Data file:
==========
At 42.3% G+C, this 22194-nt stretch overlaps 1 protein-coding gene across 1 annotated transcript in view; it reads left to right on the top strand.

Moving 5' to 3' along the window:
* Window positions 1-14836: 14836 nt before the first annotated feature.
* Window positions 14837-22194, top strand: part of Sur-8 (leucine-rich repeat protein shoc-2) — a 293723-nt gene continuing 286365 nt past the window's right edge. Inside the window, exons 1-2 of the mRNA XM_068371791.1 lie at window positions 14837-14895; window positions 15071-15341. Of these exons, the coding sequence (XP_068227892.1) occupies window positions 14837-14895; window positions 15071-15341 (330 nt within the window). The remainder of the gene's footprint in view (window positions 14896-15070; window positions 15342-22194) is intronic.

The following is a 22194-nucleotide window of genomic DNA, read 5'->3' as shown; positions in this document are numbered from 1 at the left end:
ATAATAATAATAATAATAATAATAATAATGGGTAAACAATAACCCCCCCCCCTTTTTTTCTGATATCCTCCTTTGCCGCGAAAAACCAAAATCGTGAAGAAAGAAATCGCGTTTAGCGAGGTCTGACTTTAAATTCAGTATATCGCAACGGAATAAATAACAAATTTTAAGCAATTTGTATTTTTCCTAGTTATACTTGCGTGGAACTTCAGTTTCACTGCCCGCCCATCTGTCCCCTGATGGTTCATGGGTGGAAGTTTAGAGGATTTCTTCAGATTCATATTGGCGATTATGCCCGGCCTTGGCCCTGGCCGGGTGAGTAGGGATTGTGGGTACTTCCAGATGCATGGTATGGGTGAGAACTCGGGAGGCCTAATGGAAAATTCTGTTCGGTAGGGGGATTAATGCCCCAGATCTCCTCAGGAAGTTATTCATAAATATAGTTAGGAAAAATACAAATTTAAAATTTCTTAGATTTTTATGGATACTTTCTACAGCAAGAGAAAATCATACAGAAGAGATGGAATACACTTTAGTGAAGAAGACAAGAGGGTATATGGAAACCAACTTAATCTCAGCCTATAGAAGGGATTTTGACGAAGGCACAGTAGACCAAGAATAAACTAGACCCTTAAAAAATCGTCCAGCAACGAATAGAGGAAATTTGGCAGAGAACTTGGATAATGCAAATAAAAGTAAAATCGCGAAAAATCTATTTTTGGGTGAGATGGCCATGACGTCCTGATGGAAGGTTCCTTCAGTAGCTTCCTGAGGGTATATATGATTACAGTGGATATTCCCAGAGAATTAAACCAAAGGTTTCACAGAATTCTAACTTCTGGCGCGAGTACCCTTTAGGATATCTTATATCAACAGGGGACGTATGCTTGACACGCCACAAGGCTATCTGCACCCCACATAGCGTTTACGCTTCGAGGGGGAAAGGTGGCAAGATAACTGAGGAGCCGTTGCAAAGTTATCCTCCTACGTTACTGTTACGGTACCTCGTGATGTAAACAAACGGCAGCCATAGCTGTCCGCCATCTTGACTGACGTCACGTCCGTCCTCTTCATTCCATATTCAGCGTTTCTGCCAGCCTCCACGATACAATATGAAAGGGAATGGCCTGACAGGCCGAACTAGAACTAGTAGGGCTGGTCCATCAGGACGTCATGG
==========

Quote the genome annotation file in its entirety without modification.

At 42.3% G+C, this 22194-nt stretch overlaps 1 protein-coding gene across 1 annotated transcript in view; it reads left to right on the top strand.

Moving 5' to 3' along the window:
* Window positions 1-14836: 14836 nt before the first annotated feature.
* Window positions 14837-22194, top strand: part of Sur-8 (leucine-rich repeat protein shoc-2) — a 293723-nt gene continuing 286365 nt past the window's right edge. Inside the window, exons 1-2 of the mRNA XM_068371791.1 lie at window positions 14837-14895; window positions 15071-15341. Of these exons, the coding sequence (XP_068227892.1) occupies window positions 14837-14895; window positions 15071-15341 (330 nt within the window). The remainder of the gene's footprint in view (window positions 14896-15070; window positions 15342-22194) is intronic.

The following is a 22194-nucleotide window of genomic DNA, read 5'->3' as shown; positions in this document are numbered from 1 at the left end:
ATAATAATAATAATAATAATAATAATAATGGGTAAACAATAACCCCCCCCCCTTTTTTTCTGATATCCTCCTTTGCCGCGAAAAACCAAAATCGTGAAGAAAGAAATCGCGTTTAGCGAGGTCTGACTTTAAATTCAGTATATCGCAACGGAATAAATAACAAATTTTAAGCAATTTGTATTTTTCCTAGTTATACTTGCGTGGAACTTCAGTTTCACTGCCCGCCCATCTGTCCCCTGATGGTTCATGGGTGGAAGTTTAGAGGATTTCTTCAGATTCATATTGGCGATTATGCCCGGCCTTGGCCCTGGCCGGGTGAGTAGGGATTGTGGGTACTTCCAGATGCATGGTATGGGTGAGAACTCGGGAGGCCTAATGGAAAATTCTGTTCGGTAGGGGGATTAATGCCCCAGATCTCCTCAGGAAGTTATTCATAAATATAGTTAGGAAAAATACAAATTTAAAATTTCTTAGATTTTTATGGATACTTTCTACAGCAAGAGAAAATCATACAGAAGAGATGGAATACACTTTAGTGAAGAAGACAAGAGGGTATATGGAAACCAACTTAATCTCAGCCTATAGAAGGGATTTTGACGAAGGCACAGTAGACCAAGAATAAACTAGACCCTTAAAAAATCGTCCAGCAACGAATAGAGGAAATTTGGCAGAGAACTTGGATAATGCAAATAAAAGTAAAATCGCGAAAAATCTATTTTTGGGTGAGATGGCCATGACGTCCTGATGGAAGGTTCCTTCAGTAGCTTCCTGAGGGTATATATGATTACAGTGGATATTCCCAGAGAATTAAACCAAAGGTTTCACAGAATTCTAACTTCTGGCGCGAGTACCCTTTAGGATATCTTATATCAACAGGGGACGTATGCTTGACACGCCACAAGGCTATCTGCACCCCACATAGCGTTTACGCTTCGAGGGGGAAAGGTGGCAAGATAACTGAGGAGCCGTTGCAAAGTTATCCTCCTACGTTACTGTTACGGTACCTCGTGATGTAAACAAACGGCAGCCATAGCTGTCCGCCATCTTGACTGACGTCACGTCCGTCCTCTTCATTCCATATTCAGCGTTTCTGCCAGCCTCCACGATACAATATGAAAGGGAATGGCCTGACAGGCCGAACTAGAACTAGTAGGGCTGGTCCATCAGGACGTCATGG